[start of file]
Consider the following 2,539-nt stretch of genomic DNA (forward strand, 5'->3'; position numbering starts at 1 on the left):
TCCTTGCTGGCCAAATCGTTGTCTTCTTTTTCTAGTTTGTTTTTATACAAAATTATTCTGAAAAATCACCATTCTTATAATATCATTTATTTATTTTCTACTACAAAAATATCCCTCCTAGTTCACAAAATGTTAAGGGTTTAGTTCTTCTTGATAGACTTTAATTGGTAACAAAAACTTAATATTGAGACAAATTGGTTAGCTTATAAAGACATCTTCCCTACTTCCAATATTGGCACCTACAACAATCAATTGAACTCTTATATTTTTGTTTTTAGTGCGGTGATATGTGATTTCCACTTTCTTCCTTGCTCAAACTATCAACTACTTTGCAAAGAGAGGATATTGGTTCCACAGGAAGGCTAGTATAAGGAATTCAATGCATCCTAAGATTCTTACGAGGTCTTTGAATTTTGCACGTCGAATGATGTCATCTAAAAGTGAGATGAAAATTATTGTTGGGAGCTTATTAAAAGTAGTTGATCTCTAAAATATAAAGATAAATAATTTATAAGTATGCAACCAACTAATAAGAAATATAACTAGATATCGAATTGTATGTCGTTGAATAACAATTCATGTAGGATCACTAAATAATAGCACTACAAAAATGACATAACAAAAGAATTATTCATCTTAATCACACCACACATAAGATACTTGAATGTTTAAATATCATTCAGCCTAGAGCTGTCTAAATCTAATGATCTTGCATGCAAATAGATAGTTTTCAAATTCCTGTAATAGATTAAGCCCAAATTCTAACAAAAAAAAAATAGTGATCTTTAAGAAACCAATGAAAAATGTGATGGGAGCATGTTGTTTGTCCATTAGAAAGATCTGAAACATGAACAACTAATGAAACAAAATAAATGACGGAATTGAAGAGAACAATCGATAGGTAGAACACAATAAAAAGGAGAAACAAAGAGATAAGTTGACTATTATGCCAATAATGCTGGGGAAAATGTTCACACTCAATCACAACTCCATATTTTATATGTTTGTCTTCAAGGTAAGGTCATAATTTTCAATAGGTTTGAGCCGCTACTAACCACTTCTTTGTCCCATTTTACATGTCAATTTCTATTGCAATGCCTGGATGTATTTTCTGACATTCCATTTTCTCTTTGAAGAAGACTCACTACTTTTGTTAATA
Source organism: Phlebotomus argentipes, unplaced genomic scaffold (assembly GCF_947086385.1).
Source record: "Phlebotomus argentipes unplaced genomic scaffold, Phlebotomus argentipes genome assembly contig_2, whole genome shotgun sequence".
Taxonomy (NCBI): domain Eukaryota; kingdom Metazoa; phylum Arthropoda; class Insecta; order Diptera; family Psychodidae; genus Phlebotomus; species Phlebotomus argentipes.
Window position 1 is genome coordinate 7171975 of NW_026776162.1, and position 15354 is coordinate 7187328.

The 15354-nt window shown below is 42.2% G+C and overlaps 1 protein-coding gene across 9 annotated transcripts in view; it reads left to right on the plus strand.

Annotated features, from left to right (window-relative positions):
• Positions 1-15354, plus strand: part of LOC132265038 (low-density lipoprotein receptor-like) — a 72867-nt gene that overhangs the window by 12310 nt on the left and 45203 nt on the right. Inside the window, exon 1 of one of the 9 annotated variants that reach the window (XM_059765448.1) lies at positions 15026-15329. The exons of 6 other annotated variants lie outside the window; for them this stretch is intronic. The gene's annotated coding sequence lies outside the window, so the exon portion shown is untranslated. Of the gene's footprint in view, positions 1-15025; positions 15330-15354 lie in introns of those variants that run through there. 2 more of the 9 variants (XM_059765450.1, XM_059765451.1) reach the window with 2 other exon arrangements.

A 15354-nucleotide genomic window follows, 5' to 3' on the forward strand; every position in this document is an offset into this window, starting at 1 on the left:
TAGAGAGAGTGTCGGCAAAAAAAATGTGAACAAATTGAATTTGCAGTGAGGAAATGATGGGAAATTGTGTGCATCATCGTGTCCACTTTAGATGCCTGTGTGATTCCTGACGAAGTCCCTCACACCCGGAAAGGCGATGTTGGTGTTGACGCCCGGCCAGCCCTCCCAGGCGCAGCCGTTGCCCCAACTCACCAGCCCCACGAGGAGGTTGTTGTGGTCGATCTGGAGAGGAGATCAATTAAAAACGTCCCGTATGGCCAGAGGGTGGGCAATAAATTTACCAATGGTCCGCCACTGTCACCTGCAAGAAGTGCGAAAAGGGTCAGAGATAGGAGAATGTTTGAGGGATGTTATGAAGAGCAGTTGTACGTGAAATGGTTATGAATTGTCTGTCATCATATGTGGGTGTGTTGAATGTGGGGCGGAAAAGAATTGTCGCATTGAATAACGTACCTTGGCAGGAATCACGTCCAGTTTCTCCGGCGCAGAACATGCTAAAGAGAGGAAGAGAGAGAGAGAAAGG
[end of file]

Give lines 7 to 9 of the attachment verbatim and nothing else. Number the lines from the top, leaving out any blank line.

The 15354-nt window shown below is 42.2% G+C and overlaps 1 protein-coding gene across 9 annotated transcripts in view; it reads left to right on the plus strand.

Annotated features, from left to right (window-relative positions):
• Positions 1-15354, plus strand: part of LOC132265038 (low-density lipoprotein receptor-like) — a 72867-nt gene that overhangs the window by 12310 nt on the left and 45203 nt on the right. Inside the window, exon 1 of one of the 9 annotated variants that reach the window (XM_059765448.1) lies at positions 15026-15329. The exons of 6 other annotated variants lie outside the window; for them this stretch is intronic. The gene's annotated coding sequence lies outside the window, so the exon portion shown is untranslated. Of the gene's footprint in view, positions 1-15025; positions 15330-15354 lie in introns of those variants that run through there. 2 more of the 9 variants (XM_059765450.1, XM_059765451.1) reach the window with 2 other exon arrangements.